The spreading coronavirus (COVID‐19) has taken the world by surprise and has led to significant market volatility. We are sending you this letter because we wanted to share our thoughts.
The US stock market is off 15% from its highs and is back to where it traded last fall. The decline accelerated as it became apparent that the coronavirus was spreading beyond China to countries such as Japan, South Korea, Italy and Iran. This increases the probability it will become a pandemic. The medical community does not know how severe this epidemic will be. It is also difficult to gauge its ultimate impact on global economic activity.
While there is a sea of negative headlines, it is worth considering a few positives. As the charts below show, it appears that China is starting to get the coronavirus under control in Hubei, where it originated. It also appears that it has not spread to the rest of China in a meaningful way. This shows that the coronavirus does eventually peak and recede. It will take some time for economic activity to return to normal but China’s central bank, along with many others, will provide liquidity and stimulus to try to reduce the impact. When an event of this nature occurs we all tend to think of our loved ones, particularly our children. The mortality rate is currently in the low single digits and even lower for children. Other epidemics such as SARS and MERS had mortality rates 10% or higher.
While it is impossible to know exactly how this event will impact the markets, we can look to the past for some guidance. The following chart plots past epidemics on a chart of the S&P 500 Index (US stocks). It shows that although epidemics are always scary, and sometimes coincide with a down market, they generally are not the cause of major bear markets. While this provides some solace, we are nevertheless taking this outbreak very seriously and monitoring it closely.
It is important to remember that market sentiment always swings back and forth like a pendulum ‐ from optimism to pessimism and back again. Most investors entered 2020 optimistic as trade tensions had faded somewhat and economic news had improved. They had also watched the US market appreciate over 30% in 2019. Positive sentiment like this often sets the stage for periods of heightened volatility when unexpected events upset the common narrative. This is one reason why the reaction to the coronavirus has been so sharp. Investors are now swinging to a more negative mindset. This will eventually set the stage for positive surprises.
When events like this occur, we are often asked how we plan to react to the sharp increase in volatility. Our answer is that it is important to stay disciplined and avoid making hasty decisions that could backfire later. Our preparations started long before the coronavirus became a problem. We did not predict this event. As the economic and market cycle grew longer, however, we took steps to mitigate risk by improving the quality of your stock and bond holdings. Episodes like this can also provide us with attractive opportunities. We routinely identify quality investments that we pass on because they are too expensive. Now that prices have pulled back, we are revisiting some of these ideas.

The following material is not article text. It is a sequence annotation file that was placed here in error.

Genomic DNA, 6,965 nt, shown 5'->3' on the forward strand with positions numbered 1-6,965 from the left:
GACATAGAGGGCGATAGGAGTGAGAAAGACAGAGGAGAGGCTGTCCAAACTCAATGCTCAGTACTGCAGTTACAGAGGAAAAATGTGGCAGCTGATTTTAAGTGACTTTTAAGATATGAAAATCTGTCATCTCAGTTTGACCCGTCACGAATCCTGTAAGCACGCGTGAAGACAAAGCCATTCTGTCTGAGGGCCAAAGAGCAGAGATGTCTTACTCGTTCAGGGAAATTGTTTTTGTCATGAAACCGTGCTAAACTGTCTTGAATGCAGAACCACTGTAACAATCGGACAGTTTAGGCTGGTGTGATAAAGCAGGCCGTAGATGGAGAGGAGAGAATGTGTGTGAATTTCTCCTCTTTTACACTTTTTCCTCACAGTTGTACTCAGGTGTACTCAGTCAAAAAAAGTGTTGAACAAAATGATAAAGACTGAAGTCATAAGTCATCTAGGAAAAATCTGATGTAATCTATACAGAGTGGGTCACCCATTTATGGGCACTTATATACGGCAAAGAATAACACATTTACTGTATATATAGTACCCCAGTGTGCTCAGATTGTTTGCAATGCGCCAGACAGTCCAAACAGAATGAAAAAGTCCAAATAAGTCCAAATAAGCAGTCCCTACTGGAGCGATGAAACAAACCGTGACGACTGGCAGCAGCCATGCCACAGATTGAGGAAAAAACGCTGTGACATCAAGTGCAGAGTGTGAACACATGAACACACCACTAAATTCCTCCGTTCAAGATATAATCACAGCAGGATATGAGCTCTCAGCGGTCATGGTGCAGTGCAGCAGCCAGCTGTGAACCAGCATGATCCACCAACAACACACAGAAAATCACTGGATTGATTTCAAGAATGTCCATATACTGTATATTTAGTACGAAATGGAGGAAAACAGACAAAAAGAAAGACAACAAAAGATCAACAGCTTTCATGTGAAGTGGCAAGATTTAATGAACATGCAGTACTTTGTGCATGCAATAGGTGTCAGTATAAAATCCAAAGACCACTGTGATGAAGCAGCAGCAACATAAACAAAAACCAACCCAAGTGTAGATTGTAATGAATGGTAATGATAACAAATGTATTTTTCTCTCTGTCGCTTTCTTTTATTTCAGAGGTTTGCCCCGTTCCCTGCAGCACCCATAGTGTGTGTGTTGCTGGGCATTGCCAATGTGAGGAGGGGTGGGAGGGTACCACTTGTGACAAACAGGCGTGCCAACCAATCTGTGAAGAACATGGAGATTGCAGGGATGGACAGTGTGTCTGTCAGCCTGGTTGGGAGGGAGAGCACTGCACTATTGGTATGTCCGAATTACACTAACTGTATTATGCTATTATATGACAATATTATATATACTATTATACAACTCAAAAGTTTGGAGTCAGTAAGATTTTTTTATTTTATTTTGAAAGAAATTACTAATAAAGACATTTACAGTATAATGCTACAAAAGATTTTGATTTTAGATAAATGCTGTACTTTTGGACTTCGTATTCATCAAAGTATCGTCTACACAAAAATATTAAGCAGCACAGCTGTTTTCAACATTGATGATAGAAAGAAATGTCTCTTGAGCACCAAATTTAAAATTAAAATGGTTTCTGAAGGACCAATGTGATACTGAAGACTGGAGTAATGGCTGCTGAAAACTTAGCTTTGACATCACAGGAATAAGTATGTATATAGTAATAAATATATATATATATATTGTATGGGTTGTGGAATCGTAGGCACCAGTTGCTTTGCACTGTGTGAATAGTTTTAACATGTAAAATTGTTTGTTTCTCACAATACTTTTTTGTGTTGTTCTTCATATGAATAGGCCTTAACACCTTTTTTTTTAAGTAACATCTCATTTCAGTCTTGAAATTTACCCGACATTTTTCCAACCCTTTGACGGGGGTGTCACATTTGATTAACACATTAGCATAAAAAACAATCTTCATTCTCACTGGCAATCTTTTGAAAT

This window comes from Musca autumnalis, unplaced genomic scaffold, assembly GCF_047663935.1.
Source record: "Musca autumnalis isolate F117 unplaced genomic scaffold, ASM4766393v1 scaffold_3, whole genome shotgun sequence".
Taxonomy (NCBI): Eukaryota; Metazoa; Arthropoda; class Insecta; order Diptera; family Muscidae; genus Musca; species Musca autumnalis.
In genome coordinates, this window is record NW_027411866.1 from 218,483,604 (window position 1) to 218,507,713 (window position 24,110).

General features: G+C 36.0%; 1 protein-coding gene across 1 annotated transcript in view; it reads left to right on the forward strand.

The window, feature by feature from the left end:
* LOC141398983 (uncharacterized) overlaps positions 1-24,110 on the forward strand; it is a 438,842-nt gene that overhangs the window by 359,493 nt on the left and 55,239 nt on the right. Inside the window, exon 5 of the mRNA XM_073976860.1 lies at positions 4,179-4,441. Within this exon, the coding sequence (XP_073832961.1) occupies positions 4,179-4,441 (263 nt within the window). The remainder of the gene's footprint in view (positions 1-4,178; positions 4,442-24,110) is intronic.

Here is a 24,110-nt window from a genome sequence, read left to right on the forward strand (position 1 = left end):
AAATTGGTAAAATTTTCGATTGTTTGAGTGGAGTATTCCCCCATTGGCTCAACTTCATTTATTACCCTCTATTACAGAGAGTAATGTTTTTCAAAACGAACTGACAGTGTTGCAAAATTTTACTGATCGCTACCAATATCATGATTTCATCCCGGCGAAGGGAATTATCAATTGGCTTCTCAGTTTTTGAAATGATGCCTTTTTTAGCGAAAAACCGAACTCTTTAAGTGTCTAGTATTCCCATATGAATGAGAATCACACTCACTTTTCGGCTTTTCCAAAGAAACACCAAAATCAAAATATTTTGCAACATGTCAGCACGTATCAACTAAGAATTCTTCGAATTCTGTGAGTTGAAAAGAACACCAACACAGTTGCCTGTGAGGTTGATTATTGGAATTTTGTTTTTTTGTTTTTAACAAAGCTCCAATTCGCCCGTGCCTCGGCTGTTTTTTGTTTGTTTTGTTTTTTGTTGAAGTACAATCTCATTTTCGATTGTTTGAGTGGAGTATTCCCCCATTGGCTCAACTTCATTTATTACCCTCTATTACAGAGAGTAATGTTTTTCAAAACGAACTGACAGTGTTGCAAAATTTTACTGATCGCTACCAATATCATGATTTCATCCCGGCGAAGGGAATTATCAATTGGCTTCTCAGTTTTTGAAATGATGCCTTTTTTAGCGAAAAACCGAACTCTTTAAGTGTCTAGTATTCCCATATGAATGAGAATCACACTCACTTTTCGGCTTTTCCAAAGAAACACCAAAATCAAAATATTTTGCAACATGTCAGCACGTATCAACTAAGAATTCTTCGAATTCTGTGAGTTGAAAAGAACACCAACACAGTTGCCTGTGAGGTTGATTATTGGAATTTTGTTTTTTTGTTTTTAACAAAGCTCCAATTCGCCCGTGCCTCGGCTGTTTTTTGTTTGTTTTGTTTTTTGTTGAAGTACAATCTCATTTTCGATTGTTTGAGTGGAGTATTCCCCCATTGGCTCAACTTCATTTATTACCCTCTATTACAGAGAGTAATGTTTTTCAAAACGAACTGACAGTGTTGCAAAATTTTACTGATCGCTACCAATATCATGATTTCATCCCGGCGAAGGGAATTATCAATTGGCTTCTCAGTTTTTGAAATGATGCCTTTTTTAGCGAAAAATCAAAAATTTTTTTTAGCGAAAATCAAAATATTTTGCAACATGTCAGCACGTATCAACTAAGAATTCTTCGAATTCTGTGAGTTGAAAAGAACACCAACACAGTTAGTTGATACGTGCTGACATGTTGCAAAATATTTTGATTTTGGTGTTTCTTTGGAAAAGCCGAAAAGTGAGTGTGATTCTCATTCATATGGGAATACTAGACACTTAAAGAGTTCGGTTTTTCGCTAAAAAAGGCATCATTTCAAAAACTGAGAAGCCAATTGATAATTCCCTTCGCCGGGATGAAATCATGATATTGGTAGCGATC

During periods of uncertainty such as this, it is important to remain focused on the long‐term and the plan we developed with you. Diversification was part of that plan. While stock markets are retreating, bonds are performing well. From a portfolio standpoint, this partially offsets the weakness in stocks. Diversification is working as it should.
We will continue to closely monitor developments as they unfold. As always, we encourage you to call any member of our team if you have any questions or would like to discuss our investment strategy in more detail. We are here to help.
Douglas B. Phillips, CFA
Chief Investment Officer
This communication is intended to be strictly informational. Exclusive of our client relationships, it is not intended to be, nor does it constitute an offer to sell or a solicitation of an offer to buy any securities referenced. Information contained herein has been obtained from sources that are believed to be reliable, but its accuracy and completeness cannot be warranted or guaranteed.
Non-deposit investment products are not insured by the FDIC, are not deposit or other obligations of, or guaranteed by the bank or any affiliate, and are subject to investment risk including the possible loss of principle amount invested.
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